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64 DOC campsites are now dog-friendly

NZMCA members with dogs know it’s not always easy finding campsites where both owners and their pets are welcome.

However having a canine companion doesn’t need to stop you from visiting conservation campsites. With a little bit of research and preparation, you can enjoy dog-friendly campsites on public conservation land throughout New Zealand.

There are 64 motorhome and caravan accessible DOC campsites where dogs are allowed. Read on for some of our top picks and visit the DOC website for the full list.

A few of them are detailed below

Mavora Lakes Campsite (TD #9196)

A trip to DOC’s Mavora Lakes campsite is unforgettable. Set right on the edge of North Mavora Lake, the campsite delivers tranquillity and majestic New Zealand landscapes in equal measure.

Teetotal Campsite (TD #6356)

Whatever your favourite outdoor activity, Teetotal campsite is probably near it. Boating, kayaking, hiking, mountain biking, skiing, ice skating – this area has you covered.

Putangirua Pinnacles Campsite (TD #5157)

Camp beside the Putangirua stream on the south Wairarapa coast, at the start of the walk to the famous Putangirua Pinnacles rock pillars. The campsite is near the beach and has wonderful views across Cook Strait to the South Island.

Dogs on conservation land

An adventure in the wilderness is great fun for you and your dog. However, even the friendliest dog has the potential to disturb or even kill native species such as kiwi – or to get lost in the bush. Following a few simple rules keeps you, your dog and wildlife safe. 

  • Know before you go – check the DOC website to see where dogs are allowed (look for the blue dog symbols) and don’t take them to areas where dogs are prohibited. Be sure to check your local Council’s dog bylaw as well as this may contain further restrictions.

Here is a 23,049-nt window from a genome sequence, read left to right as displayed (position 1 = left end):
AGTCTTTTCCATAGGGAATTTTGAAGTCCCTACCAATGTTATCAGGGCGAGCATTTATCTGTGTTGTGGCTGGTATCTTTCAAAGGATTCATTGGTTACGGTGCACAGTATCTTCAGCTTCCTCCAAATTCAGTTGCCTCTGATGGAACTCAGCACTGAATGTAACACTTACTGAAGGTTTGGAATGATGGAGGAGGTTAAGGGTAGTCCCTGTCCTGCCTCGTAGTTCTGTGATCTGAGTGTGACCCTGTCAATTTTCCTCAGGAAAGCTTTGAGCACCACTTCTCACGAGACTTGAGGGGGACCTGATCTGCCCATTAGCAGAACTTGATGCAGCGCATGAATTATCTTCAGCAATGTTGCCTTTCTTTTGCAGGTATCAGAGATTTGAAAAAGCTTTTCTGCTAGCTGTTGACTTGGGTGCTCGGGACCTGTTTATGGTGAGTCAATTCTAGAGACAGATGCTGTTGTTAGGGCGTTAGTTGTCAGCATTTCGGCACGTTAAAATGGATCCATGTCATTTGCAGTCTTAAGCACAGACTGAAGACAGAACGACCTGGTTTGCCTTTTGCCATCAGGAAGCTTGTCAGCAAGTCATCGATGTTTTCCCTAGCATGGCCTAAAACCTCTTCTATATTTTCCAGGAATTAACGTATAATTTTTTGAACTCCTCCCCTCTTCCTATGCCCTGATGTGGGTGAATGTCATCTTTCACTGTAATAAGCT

• Some campsites and conservation areas require a permit to bring dogs, so make sure this is sorted before you visit. 
  • Dogs should always be under control – if you don’t have perfect recall over them, this means on a leash. If your dog is off-lead, consider using a muzzle, as even the best trained dog can get over-excited when they encounter wildlife. 
  • Be considerate of other track users – not everyone enjoys a slobbery greeting! 
  • Don’t forget to take food and water for your dog. 
  • Pick up any dog poo or leftover food and take it out with you. 
  • If you want to visit conservation land often, consider enrolling your dog in an avian awareness and avoidance training programme (see the Kiwis for Kiwi website for details). 
  • Remember that our special species live off public conservation land as well – if you take your dog to beaches, you never know where a penguin or fur seal may turn up. Ensuring your dog stays close to you and you’re scanning the beach far ahead will help avoid any stressful incidents. 
  • For more information about dogs on public conservation land, including conditions for hunting dogs and disability assistance dogs, visit the DOC website or call the nearest DOC Visitor Centre.


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